Once the cover was blown off Cronje many revelations came to light. It seemed that South Africans were arguably the most corrupt cricketers going around, even though they would rationalise a few of their thoughts. On a tour of India before the one in which Cronje was caught through a wiretap not intended for him, he had actually discussed throwing a one-off ODI in a specially called team meeting on the eve of the match against hosts India. After a long tour in which they had lost the Test series 2-1, the team would get some good money. The decision to throw the game or play fair was actually debated for a very long time that evening. Some of the big names were actually tempted by it; others like Andrew Hudson and Daryll Cullinan walked out of the room in disgust at the very proposition. The team didn’t go for it eventually but the fact that the bookie was informed at 3am in the morning suggested how long it must have been debated.

It was in South Africa again that Rashid Latif and Aamer Sohail plus a few others had a tiff with Salim Malik as to why he had opted to field first in a day-night game on a pitch that would play better during the afternoon. The situation got almost out of hand and someone asked for a copy of the Quran to be brought out for every player to put his hand on and swear that no match fixing had been done. One or two of the suspects had conveniently disappeared from the room by then. Pakistan lost that ODI and the seeds had been sown for the action that would follow after that in Zimbabwe when Rashid Latif announced his retirement in disgust.

A friend told me that he had been sitting with a cricketer who narrated the story that during a tour a lot of noise was going on outside in the corridor late into the night. He stepped out to see hot words being exchanged by some of the players from both sides. It appeared that both had played to lose the match, said that cricketer! I never believed it at the time but the cricketer never took any names so it couldn’t be personally motivated.

Cricketing highlights between the two

For some reason playing against South Africa had always spelled acrimony within the side. It was against South Africa that one of the worst splits occurred in the Pakistani side. It must be a world record in Test cricket, if not in all international cricket providing it has never happened anywhere in cricket, that Pakistan have had nine captains against South Africa in 21 Tests spread over 20 years. Of them Misbah has captained five and Inzamam four; both of whom captained the side within the last 10 years. That makes it seven captains in 12 Tests. Take out Saeed Anwar’s three Tests when he was captain in a series, and you have six chappies — Salim Malik, Aamer Sohail, Rashid Latif, Waqar Younis, Mohammad Yousuf (then Youhanna) and Shoaib Malik leading in the other nine. The only ones to have tasted success have been Aamer Sohail, Yousuf and Inzamam. Misbah has lost most, though all three defeats came earlier this winter with a fragile batting side.

To come back to the split, it was on the 1998 tour to South Africa. Majid Khan, then CEO of the Pakistan Cricket Board, had kicked out Wasim Akram from the side and asked Rashid Latif to captain. Pakistan won the second Test at Durban in exciting circumstances after the first was ruined by rain, though not before Azhar Mahmood had struck the second of his three consecutive Test hundreds against South Africa.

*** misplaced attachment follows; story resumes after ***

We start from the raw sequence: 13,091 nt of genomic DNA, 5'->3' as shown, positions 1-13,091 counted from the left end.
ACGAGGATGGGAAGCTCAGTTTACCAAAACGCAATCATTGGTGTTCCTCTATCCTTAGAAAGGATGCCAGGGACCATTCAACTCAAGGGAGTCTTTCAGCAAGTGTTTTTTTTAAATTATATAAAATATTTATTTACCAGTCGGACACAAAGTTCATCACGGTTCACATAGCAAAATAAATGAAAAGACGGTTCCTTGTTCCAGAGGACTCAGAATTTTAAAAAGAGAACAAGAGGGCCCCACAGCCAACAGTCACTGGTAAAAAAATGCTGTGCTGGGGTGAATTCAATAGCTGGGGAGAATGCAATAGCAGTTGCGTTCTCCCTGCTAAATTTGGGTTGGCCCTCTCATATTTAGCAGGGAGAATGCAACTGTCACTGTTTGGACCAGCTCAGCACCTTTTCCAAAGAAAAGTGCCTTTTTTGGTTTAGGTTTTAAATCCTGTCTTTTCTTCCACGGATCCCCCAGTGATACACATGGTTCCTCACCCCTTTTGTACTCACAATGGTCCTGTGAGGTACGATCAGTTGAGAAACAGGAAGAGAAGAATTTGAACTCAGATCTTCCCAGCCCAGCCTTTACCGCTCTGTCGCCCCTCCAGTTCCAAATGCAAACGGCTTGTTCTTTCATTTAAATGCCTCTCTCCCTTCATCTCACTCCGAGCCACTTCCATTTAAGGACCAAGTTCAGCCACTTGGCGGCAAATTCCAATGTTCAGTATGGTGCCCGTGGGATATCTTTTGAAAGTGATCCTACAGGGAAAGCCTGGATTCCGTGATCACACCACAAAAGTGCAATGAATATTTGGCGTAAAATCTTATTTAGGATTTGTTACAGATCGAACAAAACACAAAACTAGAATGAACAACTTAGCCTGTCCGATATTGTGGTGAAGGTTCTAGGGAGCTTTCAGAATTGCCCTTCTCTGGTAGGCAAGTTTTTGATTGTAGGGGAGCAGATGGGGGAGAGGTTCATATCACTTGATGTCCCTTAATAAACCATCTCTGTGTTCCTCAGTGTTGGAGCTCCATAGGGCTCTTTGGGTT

Vice captain Aamer Sohail had led the Pakistan team in the first two Tests as Rashid Latif had to sit out both due to a badly sprained neck. Now came the third Test and Rashid was told by the Chairman PCB, Khalid Mahmood, that Wasim Akram, who was reportedly not fully fit, would be flying in from London and that he should be selected to play the third Test. When Rashid contacted Majid he expressly forbade it. The choice split the team with some saying Wasim should play and some totally against it because they had gelled together as a side. Eventually Wasim played, some of the players stayed annoyed and Pakistan lost badly as Rashid returned to captain the side though not fully recovered. Rashid temporarily opted out of cricket after that, and Wasim returned to lead Pakistan again.

But perhaps the worst incident to embarrass the Pakistan side when playing against South Africa came when two cricketers, one of them quite the living legend, returned to the hotel in the night and complained of having been roughed up by muggers outside the team hotel. They appeared a bit bruised as well and all of the Pakistani players stated that they would not play the next Test starting in a day’s time until the muggers were caught. In fact the first day was pushed ahead to the next, as the protest continued.

The senior player played the Test but though he did well he did not play the one after that. By that time, after both the players had refused to sign sworn statements of the incident, Ali Bacher, head of South African cricket was puzzled because the location the players indicated showed nothing of the sort in the CCTV footage. Eventually stories came through that they had in fact been thrown out of a nightclub by a couple of bouncers and having to explain the injury that would keep them out of the Test made up the story that wouldn’t get them fined.

The story was never officially clarified but it was said the omission was a result of disciplinary action after leading Ali Bacher to write an apology on the day after the incident.

So what is it that the coming series between the two might throw up off the field? I doubt anything unless someone escapes to London in mysterious circumstances. UAE is a highly policed state and though there are revelries going on well into the night, the players know their limits. This is also a very well-behaved Pakistani side since some time and as I said before, the South Africans have mellowed down from their days of rancor. Hopefully, the only news consistently coming through will be focused on the battle of the Pakistani spinners against Smith, Amla and Co. Frankly that is all that a cricket lover from both countries is now interested in.

The writer is a business consultant and a former CEO and board member. He is an author and cricket writer by choice for over 30 years and has served as editor of the Asian edition of The Cricketer International, UK.